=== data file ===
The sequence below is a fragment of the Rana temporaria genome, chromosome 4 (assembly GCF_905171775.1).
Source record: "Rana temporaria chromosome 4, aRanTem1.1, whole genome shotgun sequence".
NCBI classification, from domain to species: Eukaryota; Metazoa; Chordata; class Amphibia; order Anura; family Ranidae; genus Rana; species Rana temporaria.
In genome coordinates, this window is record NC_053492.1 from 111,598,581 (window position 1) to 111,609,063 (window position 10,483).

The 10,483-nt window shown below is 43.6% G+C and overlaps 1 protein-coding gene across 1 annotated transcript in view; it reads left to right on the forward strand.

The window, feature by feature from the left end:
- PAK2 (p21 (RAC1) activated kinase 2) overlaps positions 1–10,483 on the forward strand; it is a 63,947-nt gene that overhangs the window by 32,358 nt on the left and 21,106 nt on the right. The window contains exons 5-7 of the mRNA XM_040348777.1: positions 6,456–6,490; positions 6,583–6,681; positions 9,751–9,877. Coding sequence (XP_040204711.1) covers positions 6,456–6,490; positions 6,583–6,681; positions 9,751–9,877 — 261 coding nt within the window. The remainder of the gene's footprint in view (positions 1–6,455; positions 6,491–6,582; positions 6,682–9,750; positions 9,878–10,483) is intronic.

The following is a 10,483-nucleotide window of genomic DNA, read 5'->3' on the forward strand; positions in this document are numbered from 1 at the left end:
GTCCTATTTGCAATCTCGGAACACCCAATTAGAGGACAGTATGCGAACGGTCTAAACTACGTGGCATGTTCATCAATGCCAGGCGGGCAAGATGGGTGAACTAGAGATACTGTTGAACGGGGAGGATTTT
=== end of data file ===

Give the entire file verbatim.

The sequence below is a fragment of the Rana temporaria genome, chromosome 4 (assembly GCF_905171775.1).
Source record: "Rana temporaria chromosome 4, aRanTem1.1, whole genome shotgun sequence".
NCBI classification, from domain to species: Eukaryota; Metazoa; Chordata; class Amphibia; order Anura; family Ranidae; genus Rana; species Rana temporaria.
In genome coordinates, this window is record NC_053492.1 from 111,598,581 (window position 1) to 111,609,063 (window position 10,483).

The 10,483-nt window shown below is 43.6% G+C and overlaps 1 protein-coding gene across 1 annotated transcript in view; it reads left to right on the forward strand.

The window, feature by feature from the left end:
- PAK2 (p21 (RAC1) activated kinase 2) overlaps positions 1–10,483 on the forward strand; it is a 63,947-nt gene that overhangs the window by 32,358 nt on the left and 21,106 nt on the right. The window contains exons 5-7 of the mRNA XM_040348777.1: positions 6,456–6,490; positions 6,583–6,681; positions 9,751–9,877. Coding sequence (XP_040204711.1) covers positions 6,456–6,490; positions 6,583–6,681; positions 9,751–9,877 — 261 coding nt within the window. The remainder of the gene's footprint in view (positions 1–6,455; positions 6,491–6,582; positions 6,682–9,750; positions 9,878–10,483) is intronic.

The following is a 10,483-nucleotide window of genomic DNA, read 5'->3' on the forward strand; positions in this document are numbered from 1 at the left end:
GTCCTATTTGCAATCTCGGAACACCCAATTAGAGGACAGTATGCGAACGGTCTAAACTACGTGGCATGTTCATCAATGCCAGGCGGGCAAGATGGGTGAACTAGAGATACTGTTGAACGGGGAGGATTTT